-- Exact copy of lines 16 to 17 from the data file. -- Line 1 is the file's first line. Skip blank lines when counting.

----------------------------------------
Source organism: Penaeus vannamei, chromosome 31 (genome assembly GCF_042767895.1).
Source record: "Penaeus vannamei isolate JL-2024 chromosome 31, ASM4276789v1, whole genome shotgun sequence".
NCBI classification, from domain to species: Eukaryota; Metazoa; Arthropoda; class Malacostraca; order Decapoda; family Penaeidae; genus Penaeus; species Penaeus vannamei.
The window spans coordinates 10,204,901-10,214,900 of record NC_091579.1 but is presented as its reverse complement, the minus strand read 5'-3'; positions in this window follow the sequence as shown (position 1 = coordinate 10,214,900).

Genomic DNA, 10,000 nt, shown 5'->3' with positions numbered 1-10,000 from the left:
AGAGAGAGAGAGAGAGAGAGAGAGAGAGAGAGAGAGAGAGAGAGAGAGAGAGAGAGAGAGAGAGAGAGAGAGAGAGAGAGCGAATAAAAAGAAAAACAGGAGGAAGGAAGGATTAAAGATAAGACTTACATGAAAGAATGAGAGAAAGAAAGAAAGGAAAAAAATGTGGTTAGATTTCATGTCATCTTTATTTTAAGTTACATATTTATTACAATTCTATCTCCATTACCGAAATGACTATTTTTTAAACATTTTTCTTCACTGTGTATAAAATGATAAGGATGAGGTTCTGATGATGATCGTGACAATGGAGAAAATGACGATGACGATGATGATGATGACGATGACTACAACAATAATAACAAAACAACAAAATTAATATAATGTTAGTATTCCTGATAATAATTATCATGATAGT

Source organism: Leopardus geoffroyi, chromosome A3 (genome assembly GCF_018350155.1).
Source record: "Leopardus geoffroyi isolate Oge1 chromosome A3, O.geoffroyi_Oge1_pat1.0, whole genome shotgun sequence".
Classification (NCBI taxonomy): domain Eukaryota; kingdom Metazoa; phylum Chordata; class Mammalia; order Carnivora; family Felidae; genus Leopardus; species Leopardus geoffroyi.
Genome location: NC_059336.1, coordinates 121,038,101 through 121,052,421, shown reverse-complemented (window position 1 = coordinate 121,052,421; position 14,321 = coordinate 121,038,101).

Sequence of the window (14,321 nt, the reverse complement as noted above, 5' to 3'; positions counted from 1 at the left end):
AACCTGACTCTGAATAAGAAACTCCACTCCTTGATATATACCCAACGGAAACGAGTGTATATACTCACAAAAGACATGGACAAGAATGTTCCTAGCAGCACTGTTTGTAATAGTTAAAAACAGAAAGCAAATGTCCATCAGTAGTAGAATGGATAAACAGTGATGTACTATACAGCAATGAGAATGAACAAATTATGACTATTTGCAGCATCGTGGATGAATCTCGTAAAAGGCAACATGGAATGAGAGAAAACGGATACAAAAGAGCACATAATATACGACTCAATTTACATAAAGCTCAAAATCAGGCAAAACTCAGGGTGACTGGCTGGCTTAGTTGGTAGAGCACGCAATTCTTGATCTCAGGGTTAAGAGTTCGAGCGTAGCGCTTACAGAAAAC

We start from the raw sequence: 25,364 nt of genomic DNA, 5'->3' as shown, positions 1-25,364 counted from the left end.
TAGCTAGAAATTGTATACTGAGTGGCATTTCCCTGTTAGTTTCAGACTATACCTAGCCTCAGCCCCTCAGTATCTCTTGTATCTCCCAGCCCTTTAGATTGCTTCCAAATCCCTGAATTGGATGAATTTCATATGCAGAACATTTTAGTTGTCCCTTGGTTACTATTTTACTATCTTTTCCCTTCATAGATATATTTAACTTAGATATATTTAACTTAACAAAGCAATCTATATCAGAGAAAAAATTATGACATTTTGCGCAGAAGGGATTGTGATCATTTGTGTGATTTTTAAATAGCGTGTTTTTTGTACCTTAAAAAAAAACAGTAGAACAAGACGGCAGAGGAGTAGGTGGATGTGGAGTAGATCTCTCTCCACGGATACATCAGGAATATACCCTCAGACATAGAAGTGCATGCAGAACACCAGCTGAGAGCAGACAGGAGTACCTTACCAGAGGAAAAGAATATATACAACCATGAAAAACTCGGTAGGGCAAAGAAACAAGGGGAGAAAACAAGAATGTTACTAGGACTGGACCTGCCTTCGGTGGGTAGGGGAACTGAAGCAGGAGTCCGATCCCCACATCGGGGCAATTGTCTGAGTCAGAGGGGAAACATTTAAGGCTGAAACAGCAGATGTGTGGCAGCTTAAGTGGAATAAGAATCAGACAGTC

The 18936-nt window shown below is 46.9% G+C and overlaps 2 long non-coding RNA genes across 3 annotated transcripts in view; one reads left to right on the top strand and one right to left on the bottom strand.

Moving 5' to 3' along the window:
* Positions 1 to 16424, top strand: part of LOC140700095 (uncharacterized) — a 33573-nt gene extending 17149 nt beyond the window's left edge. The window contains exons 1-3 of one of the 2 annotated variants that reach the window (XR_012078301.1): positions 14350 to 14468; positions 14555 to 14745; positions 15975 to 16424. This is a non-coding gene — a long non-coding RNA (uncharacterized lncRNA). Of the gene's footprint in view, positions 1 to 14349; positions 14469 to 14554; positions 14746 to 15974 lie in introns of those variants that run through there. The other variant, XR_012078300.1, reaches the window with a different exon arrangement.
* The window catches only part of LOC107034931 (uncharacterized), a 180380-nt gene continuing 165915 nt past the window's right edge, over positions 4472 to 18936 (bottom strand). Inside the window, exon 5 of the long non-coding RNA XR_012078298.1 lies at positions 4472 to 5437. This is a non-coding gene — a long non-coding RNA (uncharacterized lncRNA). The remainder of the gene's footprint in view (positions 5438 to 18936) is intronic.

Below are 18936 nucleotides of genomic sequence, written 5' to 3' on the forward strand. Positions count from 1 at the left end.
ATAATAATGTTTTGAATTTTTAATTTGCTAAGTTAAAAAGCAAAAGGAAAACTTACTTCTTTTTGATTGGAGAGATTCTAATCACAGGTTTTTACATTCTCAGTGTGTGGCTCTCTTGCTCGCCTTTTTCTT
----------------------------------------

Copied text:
Moving 5' to 3' along the window:
* Positions 1 to 16424, top strand: part of LOC140700095 (uncharacterized) — a 33573-nt gene extending 17149 nt beyond the window's left edge. The window contains exons 1-3 of one of the 2 annotated variants that reach the window (XR_012078301.1): positions 14350 to 14468; positions 14555 to 14745; positions 15975 to 16424. This is a non-coding gene — a long non-coding RNA (uncharacterized lncRNA). Of the gene's footprint in view, positions 1 to 14349; positions 14469 to 14554; positions 14746 to 15974 lie in introns of those variants that run through there. The other variant, XR_012078300.1, reaches the window with a different exon arrangement.